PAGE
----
ICU Management & Practice, Volume 16 - Issue 1, 2016

Close Monitoring of ECMO Patients with a Patient Dedicated Blood Gas Analyser

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In-Line Bedside Blood Gas Analysis Enables Rapid Results For Respiratory Support Management

Extracorporeal membrane oxygenation (ECMO) is an acute support system used to aid heart and lung function in patients with severe respiratory or cardiac failure. Having its origins in the operating theatre, the use of ECMO has now migrated into the ICU. Since the mortality risk of ICU patients with ECMO, such as those with acute respiratory distress syndrome (ARDS) is extremely high, close monitoring of these patients is essential to assess the state of their lungs and to prevent further damage.

Various devices are available to monitor pressures, flow, and temperature of the ECMO blood and gas circuits, as well as physiological variables in the patient. However, there are current limitations in measuring blood gases, which are required frequently in order to effectively monitor the adequacy of gas exchange support.

The need for results immediacy

The primary purpose of measuring blood gases (as opposed to online saturation) is to determine both inlet and outlet pCO2 to evaluate membrane lung function, as well as blood pH for metabolic status determination. Should CO2 elimination remain inadequate, this can result in severe respiratory acidosis [1]. Consequently, immediate return of blood gas results and frequent measurements are essential in the management of patients with ECMO. Such results are also just as essential when weaning patients from ECMO.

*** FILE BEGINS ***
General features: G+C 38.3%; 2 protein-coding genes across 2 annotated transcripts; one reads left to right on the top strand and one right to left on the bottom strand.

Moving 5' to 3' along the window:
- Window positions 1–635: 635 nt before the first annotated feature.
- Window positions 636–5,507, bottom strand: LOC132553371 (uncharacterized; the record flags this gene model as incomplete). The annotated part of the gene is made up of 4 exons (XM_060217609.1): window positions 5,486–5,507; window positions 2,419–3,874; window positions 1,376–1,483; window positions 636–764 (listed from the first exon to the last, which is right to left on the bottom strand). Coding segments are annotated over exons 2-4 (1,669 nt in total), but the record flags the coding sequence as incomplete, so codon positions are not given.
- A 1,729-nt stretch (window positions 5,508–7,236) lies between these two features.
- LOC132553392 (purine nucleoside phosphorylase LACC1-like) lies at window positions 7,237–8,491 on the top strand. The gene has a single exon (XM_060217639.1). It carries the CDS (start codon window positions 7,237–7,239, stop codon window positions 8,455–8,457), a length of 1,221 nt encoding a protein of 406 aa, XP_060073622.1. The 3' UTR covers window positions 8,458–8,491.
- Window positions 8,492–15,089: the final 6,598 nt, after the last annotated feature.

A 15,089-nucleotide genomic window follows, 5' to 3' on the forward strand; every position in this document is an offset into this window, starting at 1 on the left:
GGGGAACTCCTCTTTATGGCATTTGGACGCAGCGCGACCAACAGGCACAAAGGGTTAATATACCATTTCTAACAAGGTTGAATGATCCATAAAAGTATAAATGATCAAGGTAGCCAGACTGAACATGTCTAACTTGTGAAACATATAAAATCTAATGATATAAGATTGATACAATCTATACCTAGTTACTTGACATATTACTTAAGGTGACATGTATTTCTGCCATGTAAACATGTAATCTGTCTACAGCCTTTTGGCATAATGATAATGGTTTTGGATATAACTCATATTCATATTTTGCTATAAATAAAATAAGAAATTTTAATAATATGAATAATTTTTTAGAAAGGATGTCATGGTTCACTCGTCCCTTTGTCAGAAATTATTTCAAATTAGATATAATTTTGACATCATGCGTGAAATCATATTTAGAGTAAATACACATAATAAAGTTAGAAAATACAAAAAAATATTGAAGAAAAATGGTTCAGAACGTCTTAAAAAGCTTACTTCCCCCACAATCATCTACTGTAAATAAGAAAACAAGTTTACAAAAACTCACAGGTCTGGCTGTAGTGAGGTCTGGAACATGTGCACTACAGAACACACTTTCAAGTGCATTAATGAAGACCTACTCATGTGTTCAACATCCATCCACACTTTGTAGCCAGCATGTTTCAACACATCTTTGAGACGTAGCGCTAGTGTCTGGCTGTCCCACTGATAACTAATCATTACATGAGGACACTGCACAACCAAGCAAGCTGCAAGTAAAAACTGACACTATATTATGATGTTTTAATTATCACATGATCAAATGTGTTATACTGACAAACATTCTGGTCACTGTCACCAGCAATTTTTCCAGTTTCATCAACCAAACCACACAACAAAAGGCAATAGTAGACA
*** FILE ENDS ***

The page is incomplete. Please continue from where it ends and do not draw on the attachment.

Current methods of blood gas analysis require arterial blood sampling from an appropriately located catheter or the circuit, which can: only be undertaken intermittently, meaning that there may be delay in response to changes in the patient’s physiological status; have a significant turnaround time, as blood samples are transferred to a central analyser; expose the health-care professionals to the patient's blood; and result in iatrogenic blood loss [2].

A monitoring system that addresses all of the aforementioned limitations has recently been developed by Sphere Medical (Cambridge UK). Uniquely, the Proxima miniaturised in-line analyser enables the rapid and frequent delivery of blood gas results directly at a patient’s bedside. This then aids early decision-making and ensures closer control of therapy, including ECMO. When a blood gas measurement is required, blood is withdrawn from the patient directly into the Proxima Sensor without the need to take a sample and walk away for analysis. Results are then displayed at the patient’s bedside monitor within three minutes.

Conserving blood

Bleeding is the most common complication during ECMO due to systemic anticoagulation, thrombocytopenia, and thrombocytopathia [1]. Patients on ECMO require frequent transfusions, which can in turn modify coagulation status and require further titration for coagulation management. The use of greater amounts of RBC among patients supported with ECMO for non-cardiac indications are independently associated with significant morbidity [3].